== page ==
It's never easy to say goodbye. After much thought and consideration, and nearly 30 years of improving resumes for people across the globe, we're winding down the ResumeEdge service, and it will be retired after February 12, 2017. If you just signed up for ResumeEdge, don’t worry, we've got your back and will continue to provide you with our services through March 10th.

We know that many of you have come to rely on ResumeEdge, and we want to thank you all for your trust in our product, and wish all of you the best in the future.

Thank you again, and we'll miss you

How to negotiate the best salary

AUTHOR: .
CATEGORY:
POSTED: April 1, 2014 at 11:21 am

You made it through the interview process and you’ve reached the “official offer.” How do you make sure you’ll be paid what you’re expecting? Many candidates think they don’t have room for negotiating with a slowed economy, but this is far from true. Here are some tips to negotiate the best salary—which should start before the first interview.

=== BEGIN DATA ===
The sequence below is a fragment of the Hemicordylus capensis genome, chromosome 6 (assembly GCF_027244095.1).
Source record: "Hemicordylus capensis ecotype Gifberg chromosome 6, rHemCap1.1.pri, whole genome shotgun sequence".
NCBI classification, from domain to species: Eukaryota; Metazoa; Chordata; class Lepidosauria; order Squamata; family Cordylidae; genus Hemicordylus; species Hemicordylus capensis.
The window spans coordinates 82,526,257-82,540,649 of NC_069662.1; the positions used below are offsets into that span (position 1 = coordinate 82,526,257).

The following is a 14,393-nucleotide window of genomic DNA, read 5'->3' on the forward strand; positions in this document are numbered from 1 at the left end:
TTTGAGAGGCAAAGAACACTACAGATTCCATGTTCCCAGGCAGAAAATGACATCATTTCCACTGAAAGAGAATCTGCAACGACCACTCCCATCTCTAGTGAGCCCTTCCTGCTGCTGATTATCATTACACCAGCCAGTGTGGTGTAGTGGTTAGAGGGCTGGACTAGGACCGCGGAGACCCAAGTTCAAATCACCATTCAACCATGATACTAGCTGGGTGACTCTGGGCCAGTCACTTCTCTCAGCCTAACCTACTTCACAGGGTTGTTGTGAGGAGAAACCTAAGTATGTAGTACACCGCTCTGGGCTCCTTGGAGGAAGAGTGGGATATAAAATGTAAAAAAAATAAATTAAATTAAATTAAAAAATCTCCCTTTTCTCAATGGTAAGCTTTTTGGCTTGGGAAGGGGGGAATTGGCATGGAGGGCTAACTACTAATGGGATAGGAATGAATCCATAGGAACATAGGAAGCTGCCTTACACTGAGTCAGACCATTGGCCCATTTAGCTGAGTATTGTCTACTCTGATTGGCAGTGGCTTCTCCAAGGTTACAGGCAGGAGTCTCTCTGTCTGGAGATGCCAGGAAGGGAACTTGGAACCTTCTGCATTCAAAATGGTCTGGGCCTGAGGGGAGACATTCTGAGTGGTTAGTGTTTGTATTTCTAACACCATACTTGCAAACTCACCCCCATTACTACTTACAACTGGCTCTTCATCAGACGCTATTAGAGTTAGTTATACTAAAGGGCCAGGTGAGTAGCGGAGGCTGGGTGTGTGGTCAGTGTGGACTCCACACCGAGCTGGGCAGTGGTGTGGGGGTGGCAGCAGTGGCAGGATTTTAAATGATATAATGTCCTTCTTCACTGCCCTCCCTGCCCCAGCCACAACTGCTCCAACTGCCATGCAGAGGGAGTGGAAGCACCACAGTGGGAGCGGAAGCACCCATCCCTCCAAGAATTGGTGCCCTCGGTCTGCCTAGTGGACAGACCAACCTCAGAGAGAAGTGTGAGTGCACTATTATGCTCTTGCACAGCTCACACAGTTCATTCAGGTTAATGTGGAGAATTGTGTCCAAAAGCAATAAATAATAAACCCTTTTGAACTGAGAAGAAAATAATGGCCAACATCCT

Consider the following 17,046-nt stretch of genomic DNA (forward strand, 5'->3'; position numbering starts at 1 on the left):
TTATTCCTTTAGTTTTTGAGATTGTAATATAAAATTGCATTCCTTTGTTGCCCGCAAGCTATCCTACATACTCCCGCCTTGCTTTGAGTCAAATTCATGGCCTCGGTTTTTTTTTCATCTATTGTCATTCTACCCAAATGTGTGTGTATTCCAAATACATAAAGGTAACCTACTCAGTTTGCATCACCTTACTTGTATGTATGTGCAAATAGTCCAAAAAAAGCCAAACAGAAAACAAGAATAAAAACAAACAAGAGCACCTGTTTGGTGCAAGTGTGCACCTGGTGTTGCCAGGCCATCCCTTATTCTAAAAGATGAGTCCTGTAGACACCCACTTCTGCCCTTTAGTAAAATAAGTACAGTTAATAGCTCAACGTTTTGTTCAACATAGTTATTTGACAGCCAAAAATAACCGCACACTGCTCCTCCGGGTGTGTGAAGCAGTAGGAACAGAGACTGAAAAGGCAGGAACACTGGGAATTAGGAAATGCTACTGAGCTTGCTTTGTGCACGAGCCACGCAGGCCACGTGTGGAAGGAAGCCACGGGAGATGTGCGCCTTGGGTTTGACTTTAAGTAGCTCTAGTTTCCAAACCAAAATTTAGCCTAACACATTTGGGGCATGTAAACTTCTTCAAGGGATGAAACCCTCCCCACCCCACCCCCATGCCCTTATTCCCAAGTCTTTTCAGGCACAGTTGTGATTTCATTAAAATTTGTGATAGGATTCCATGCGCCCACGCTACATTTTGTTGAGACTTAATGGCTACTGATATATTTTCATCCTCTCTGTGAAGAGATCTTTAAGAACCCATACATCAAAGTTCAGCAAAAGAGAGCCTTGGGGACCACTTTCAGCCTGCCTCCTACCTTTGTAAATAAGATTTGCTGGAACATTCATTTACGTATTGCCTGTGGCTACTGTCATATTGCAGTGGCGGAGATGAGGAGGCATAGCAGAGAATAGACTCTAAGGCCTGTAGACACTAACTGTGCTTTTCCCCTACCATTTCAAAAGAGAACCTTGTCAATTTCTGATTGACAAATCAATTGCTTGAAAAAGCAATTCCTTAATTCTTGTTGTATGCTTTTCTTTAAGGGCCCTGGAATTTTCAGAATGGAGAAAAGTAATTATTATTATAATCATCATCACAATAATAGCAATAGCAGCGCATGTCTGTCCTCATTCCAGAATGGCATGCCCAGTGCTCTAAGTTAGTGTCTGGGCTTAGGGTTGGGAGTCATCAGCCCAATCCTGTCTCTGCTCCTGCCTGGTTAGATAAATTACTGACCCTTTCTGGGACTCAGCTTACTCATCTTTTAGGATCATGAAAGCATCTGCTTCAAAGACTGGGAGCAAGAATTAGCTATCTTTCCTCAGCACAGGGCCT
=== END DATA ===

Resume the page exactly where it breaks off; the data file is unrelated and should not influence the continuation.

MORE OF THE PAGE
Leave it blank

I can’t stress the importance of leaving the “salary expectations” blank on the application. You want to make it to the interview process, not have the recruiter believe your salary expectations are too high. You at least want to be given the chance to prove you’re worth the pay.

Be patient

Wait to discuss salary till the end of the interviewing process. You want to make certain they want you, before you talk money—typically the first person to discuss pay will lose.

Do your research

It’s important to research the typical salary in your field and within your location. This is important, so have a range and know your starting point so you’re not blind sided with a lower number.

Range

Always give a salary range, as opposed to an exact number. When you give an exact number this will pigeon hole you and not allow for wiggle room.

Know your worth

You should write down everything that makes you unique and what skills and strengths you have to offer and when you counter the offer you will have a list prepared, as to why you deserve a higher salary.

Many times people are too afraid to ask for a higher salary—they feel this will turn the employer off and they will start off on the wrong foot. This is untrue, this is your time to get paid what you feel is fair. If you don’t mention anything and you just take the position, chances are you will be disappointed and always wonder if you could have made more and end up unhappy.

 

 

 

1